No Mermaids Without Ghosts: Jennipur Jane at the Alchemy of Art

Upon entering the multi-room gallery, visitors first encounter Rituals. The space resembles a Victorian waiting room, with black-painted walls, candlelight wall sconces, and an intricate ottoman. The exhibit’s black-and-white photography collection is displayed around the room similarly to how a household would display family portraits and artwork. The elaborate, mismatched frames add to the exhibit’s immersive experience, where visitors step into a private, sacred space. Each photograph further adds to the collection’s line of storytelling and shares similar visual elements. Jane plays with the concept of light and shadow to portray eerie images of desolate, haunted places, and the in-between spaces of life and death.

“The Faces of Toil and Trouble” depicts a woman wearing a black dress wrapped in tulle fabric. The woman’s face appears doubled in the photograph, first with her chin tucked in with her eyes closed in a demure expression. Above the first iteration of her face, she appears with her head tilted upwards, her lips parted and eyebrows raised, clearly experiencing bliss with eyes still closed. The analogous expressions personify the characters of toil and trouble, as per the piece’s title.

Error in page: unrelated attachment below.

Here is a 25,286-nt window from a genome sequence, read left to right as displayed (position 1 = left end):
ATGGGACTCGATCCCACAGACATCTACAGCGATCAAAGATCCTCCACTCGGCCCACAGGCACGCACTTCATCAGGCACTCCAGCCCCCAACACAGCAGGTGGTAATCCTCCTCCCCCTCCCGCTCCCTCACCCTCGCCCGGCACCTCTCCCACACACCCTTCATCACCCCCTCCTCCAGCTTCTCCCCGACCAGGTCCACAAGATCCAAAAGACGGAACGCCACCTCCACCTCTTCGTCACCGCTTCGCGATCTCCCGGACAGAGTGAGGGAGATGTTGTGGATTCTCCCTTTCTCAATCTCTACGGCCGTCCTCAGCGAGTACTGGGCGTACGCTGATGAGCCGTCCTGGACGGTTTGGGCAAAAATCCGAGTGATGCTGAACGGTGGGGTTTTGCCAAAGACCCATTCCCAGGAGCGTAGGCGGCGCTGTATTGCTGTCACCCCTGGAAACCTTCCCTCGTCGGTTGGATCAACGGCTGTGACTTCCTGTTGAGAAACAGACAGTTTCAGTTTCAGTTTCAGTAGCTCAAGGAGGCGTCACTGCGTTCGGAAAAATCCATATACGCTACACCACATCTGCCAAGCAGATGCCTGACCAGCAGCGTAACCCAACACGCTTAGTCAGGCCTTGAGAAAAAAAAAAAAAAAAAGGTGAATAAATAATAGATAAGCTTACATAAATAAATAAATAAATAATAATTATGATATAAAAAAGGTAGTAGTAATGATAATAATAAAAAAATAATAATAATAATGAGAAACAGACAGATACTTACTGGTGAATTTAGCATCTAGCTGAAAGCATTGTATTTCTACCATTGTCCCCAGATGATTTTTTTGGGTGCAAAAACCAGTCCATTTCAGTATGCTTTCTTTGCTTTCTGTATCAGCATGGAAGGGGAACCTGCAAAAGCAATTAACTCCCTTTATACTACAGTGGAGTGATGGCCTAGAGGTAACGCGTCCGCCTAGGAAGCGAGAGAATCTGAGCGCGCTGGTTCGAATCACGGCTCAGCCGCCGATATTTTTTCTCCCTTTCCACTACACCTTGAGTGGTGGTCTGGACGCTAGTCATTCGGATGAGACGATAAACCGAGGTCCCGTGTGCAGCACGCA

“The Window” and “The Ghost Of Her” have the same subject, a woman wearing a white chiffon gown as she stands in front of a window. In “The Ghost of Her,” light appears to shine through the woman’s figure, suggesting she’s not entirely physically there and is instead a spirit. The woman’s translucency is not present in “The Window,” but rather the woman’s shadowed figure stares out the window, which emanates a strong, blinding light. The window serves as a passageway between the physical and metaphysical realm and the woman appears to journey between both places in this set of photographs.

 

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I get it. Our experience as Christians is so transformative and profound, we want to share it with others. But when we cross the line into forcing others or coercing them into complying with our dogma, the teachings of Jesus as we understand it, we’re doing more harm than good. […]
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